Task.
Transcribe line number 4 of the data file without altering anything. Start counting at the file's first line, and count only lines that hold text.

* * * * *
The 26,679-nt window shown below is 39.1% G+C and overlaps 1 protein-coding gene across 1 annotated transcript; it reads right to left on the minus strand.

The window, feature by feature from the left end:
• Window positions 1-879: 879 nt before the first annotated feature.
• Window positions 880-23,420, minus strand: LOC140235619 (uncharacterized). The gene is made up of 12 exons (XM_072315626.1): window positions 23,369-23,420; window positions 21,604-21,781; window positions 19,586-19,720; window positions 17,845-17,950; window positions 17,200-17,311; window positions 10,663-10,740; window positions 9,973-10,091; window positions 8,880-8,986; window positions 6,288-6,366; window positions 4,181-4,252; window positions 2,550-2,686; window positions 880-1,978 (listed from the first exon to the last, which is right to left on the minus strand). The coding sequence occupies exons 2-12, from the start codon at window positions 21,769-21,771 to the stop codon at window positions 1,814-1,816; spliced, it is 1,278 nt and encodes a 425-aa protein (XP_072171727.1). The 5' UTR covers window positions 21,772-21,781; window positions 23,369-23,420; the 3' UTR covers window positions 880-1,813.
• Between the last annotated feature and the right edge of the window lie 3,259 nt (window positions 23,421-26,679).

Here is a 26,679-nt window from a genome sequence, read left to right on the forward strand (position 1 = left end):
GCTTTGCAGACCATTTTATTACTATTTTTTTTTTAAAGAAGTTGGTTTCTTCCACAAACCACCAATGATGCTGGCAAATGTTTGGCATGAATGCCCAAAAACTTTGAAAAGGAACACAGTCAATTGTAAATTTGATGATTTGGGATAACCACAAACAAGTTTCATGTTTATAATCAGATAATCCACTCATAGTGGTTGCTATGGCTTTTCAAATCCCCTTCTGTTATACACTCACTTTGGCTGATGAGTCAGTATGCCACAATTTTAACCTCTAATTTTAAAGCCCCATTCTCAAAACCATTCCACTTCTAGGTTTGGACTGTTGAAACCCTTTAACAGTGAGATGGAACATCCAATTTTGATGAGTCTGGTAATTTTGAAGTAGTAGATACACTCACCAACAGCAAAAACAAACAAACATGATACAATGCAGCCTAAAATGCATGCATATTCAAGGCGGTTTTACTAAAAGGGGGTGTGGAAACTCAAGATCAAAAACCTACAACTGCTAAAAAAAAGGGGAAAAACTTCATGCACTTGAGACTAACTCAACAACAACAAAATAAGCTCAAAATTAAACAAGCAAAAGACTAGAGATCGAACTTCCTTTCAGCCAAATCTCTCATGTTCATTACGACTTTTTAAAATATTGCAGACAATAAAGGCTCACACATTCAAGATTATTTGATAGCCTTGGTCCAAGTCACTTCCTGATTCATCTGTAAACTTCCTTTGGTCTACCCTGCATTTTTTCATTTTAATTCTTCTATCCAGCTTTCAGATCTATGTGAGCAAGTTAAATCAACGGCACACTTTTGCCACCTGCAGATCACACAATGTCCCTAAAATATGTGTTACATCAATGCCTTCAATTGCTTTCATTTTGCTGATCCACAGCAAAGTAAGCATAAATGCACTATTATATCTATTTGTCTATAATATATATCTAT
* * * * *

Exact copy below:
• Window positions 880-23,420, minus strand: LOC140235619 (uncharacterized). The gene is made up of 12 exons (XM_072315626.1): window positions 23,369-23,420; window positions 21,604-21,781; window positions 19,586-19,720; window positions 17,845-17,950; window positions 17,200-17,311; window positions 10,663-10,740; window positions 9,973-10,091; window positions 8,880-8,986; window positions 6,288-6,366; window positions 4,181-4,252; window positions 2,550-2,686; window positions 880-1,978 (listed from the first exon to the last, which is right to left on the minus strand). The coding sequence occupies exons 2-12, from the start codon at window positions 21,769-21,771 to the stop codon at window positions 1,814-1,816; spliced, it is 1,278 nt and encodes a 425-aa protein (XP_072171727.1). The 5' UTR covers window positions 21,772-21,781; window positions 23,369-23,420; the 3' UTR covers window positions 880-1,813.